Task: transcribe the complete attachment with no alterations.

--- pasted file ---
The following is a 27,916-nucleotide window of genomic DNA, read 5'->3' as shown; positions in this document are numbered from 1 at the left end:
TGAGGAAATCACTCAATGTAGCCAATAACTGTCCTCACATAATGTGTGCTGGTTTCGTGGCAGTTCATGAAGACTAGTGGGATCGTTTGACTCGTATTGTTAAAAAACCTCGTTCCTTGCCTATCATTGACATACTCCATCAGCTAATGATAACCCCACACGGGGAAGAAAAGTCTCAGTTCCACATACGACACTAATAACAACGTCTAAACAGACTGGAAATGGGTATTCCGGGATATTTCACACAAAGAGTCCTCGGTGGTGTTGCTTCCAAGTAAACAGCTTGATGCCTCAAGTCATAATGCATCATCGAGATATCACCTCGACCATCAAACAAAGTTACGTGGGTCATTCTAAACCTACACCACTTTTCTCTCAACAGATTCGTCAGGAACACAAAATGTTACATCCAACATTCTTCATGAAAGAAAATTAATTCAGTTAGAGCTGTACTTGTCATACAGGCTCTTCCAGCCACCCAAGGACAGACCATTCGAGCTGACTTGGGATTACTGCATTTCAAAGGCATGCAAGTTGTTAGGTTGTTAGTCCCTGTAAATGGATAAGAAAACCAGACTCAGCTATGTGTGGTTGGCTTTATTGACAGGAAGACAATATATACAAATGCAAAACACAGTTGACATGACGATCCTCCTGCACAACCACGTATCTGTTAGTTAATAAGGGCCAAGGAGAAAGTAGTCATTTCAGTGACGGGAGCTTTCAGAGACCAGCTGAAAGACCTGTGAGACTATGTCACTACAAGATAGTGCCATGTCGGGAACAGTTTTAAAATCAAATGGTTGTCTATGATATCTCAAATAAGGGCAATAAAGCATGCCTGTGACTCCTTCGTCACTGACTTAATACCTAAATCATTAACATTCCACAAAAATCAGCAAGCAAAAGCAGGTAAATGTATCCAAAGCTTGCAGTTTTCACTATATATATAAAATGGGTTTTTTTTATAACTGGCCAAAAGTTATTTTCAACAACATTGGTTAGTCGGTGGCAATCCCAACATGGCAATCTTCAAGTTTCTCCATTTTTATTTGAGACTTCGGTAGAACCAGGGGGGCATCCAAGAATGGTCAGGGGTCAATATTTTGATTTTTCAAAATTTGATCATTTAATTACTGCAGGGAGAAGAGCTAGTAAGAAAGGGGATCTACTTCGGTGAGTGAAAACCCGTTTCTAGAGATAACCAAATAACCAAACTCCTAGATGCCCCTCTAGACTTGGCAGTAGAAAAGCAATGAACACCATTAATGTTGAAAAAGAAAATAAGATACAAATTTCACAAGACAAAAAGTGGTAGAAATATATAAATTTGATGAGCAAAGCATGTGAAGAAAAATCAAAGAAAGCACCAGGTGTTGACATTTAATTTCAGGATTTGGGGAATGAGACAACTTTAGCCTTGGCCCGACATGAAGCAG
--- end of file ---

The following is a 27,916-nucleotide window of genomic DNA, read 5'->3' as shown; positions in this document are numbered from 1 at the left end:
TGAGGAAATCACTCAATGTAGCCAATAACTGTCCTCACATAATGTGTGCTGGTTTCGTGGCAGTTCATGAAGACTAGTGGGATCGTTTGACTCGTATTGTTAAAAAACCTCGTTCCTTGCCTATCATTGACATACTCCATCAGCTAATGATAACCCCACACGGGGAAGAAAAGTCTCAGTTCCACATACGACACTAATAACAACGTCTAAACAGACTGGAAATGGGTATTCCGGGATATTTCACACAAAGAGTCCTCGGTGGTGTTGCTTCCAAGTAAACAGCTTGATGCCTCAAGTCATAATGCATCATCGAGATATCACCTCGACCATCAAACAAAGTTACGTGGGTCATTCTAAACCTACACCACTTTTCTCTCAACAGATTCGTCAGGAACACAAAATGTTACATCCAACATTCTTCATGAAAGAAAATTAATTCAGTTAGAGCTGTACTTGTCATACAGGCTCTTCCAGCCACCCAAGGACAGACCATTCGAGCTGACTTGGGATTACTGCATTTCAAAGGCATGCAAGTTGTTAGGTTGTTAGTCCCTGTAAATGGATAAGAAAACCAGACTCAGCTATGTGTGGTTGGCTTTATTGACAGGAAGACAATATATACAAATGCAAAACACAGTTGACATGACGATCCTCCTGCACAACCACGTATCTGTTAGTTAATAAGGGCCAAGGAGAAAGTAGTCATTTCAGTGACGGGAGCTTTCAGAGACCAGCTGAAAGACCTGTGAGACTATGTCACTACAAGATAGTGCCATGTCGGGAACAGTTTTAAAATCAAATGGTTGTCTATGATATCTCAAATAAGGGCAATAAAGCATGCCTGTGACTCCTTCGTCACTGACTTAATACCTAAATCATTAACATTCCACAAAAATCAGCAAGCAAAAGCAGGTAAATGTATCCAAAGCTTGCAGTTTTCACTATATATATAAAATGGGTTTTTTTTATAACTGGCCAAAAGTTATTTTCAACAACATTGGTTAGTCGGTGGCAATCCCAACATGGCAATCTTCAAGTTTCTCCATTTTTATTTGAGACTTCGGTAGAACCAGGGGGGCATCCAAGAATGGTCAGGGGTCAATATTTTGATTTTTCAAAATTTGATCATTTAATTACTGCAGGGAGAAGAGCTAGTAAGAAAGGGGATCTACTTCGGTGAGTGAAAACCCGTTTCTAGAGATAACCAAATAACCAAACTCCTAGATGCCCCTCTAGACTTGGCAGTAGAAAAGCAATGAACACCATTAATGTTGAAAAAGAAAATAAGATACAAATTTCACAAGACAAAAAGTGGTAGAAATATATAAATTTGATGAGCAAAGCATGTGAAGAAAAATCAAAGAAAGCACCAGGTGTTGACATTTAATTTCAGGATTTGGGGAATGAGACAACTTTAGCCTTGGCCCGACATGAAGCAG